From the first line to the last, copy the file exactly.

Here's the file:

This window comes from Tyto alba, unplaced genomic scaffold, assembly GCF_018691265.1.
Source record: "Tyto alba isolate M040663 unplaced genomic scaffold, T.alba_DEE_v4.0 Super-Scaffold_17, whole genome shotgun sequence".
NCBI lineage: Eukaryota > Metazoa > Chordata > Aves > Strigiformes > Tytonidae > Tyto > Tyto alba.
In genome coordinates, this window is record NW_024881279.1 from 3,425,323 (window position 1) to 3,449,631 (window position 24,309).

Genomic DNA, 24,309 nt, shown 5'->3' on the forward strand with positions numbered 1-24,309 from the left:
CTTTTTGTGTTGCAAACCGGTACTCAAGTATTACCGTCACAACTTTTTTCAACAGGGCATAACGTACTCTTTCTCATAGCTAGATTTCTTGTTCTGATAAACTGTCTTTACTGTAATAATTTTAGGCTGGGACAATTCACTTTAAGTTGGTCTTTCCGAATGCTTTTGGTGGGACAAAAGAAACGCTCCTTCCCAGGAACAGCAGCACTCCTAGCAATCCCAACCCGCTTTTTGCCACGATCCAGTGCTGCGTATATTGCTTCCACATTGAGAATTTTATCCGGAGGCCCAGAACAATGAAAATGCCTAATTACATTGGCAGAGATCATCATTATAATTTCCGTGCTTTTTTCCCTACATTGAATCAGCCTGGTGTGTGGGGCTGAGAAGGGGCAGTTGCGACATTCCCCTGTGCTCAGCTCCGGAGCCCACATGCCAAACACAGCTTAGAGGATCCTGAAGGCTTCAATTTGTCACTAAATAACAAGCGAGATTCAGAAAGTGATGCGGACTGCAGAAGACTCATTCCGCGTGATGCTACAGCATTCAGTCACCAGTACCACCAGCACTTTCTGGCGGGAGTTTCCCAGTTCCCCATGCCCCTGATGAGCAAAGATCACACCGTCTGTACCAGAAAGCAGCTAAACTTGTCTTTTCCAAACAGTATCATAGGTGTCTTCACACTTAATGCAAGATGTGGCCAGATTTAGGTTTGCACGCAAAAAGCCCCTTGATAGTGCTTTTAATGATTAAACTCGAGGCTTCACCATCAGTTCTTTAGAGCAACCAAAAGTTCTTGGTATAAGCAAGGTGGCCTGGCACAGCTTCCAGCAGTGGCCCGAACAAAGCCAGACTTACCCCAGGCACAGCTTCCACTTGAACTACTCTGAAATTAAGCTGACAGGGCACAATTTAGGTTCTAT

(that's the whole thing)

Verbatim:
This window comes from Tyto alba, unplaced genomic scaffold, assembly GCF_018691265.1.
Source record: "Tyto alba isolate M040663 unplaced genomic scaffold, T.alba_DEE_v4.0 Super-Scaffold_17, whole genome shotgun sequence".
NCBI lineage: Eukaryota > Metazoa > Chordata > Aves > Strigiformes > Tytonidae > Tyto > Tyto alba.
In genome coordinates, this window is record NW_024881279.1 from 3,425,323 (window position 1) to 3,449,631 (window position 24,309).

Genomic DNA, 24,309 nt, shown 5'->3' on the forward strand with positions numbered 1-24,309 from the left:
CTTTTTGTGTTGCAAACCGGTACTCAAGTATTACCGTCACAACTTTTTTCAACAGGGCATAACGTACTCTTTCTCATAGCTAGATTTCTTGTTCTGATAAACTGTCTTTACTGTAATAATTTTAGGCTGGGACAATTCACTTTAAGTTGGTCTTTCCGAATGCTTTTGGTGGGACAAAAGAAACGCTCCTTCCCAGGAACAGCAGCACTCCTAGCAATCCCAACCCGCTTTTTGCCACGATCCAGTGCTGCGTATATTGCTTCCACATTGAGAATTTTATCCGGAGGCCCAGAACAATGAAAATGCCTAATTACATTGGCAGAGATCATCATTATAATTTCCGTGCTTTTTTCCCTACATTGAATCAGCCTGGTGTGTGGGGCTGAGAAGGGGCAGTTGCGACATTCCCCTGTGCTCAGCTCCGGAGCCCACATGCCAAACACAGCTTAGAGGATCCTGAAGGCTTCAATTTGTCACTAAATAACAAGCGAGATTCAGAAAGTGATGCGGACTGCAGAAGACTCATTCCGCGTGATGCTACAGCATTCAGTCACCAGTACCACCAGCACTTTCTGGCGGGAGTTTCCCAGTTCCCCATGCCCCTGATGAGCAAAGATCACACCGTCTGTACCAGAAAGCAGCTAAACTTGTCTTTTCCAAACAGTATCATAGGTGTCTTCACACTTAATGCAAGATGTGGCCAGATTTAGGTTTGCACGCAAAAAGCCCCTTGATAGTGCTTTTAATGATTAAACTCGAGGCTTCACCATCAGTTCTTTAGAGCAACCAAAAGTTCTTGGTATAAGCAAGGTGGCCTGGCACAGCTTCCAGCAGTGGCCCGAACAAAGCCAGACTTACCCCAGGCACAGCTTCCACTTGAACTACTCTGAAATTAAGCTGACAGGGCACAATTTAGGTTCTAT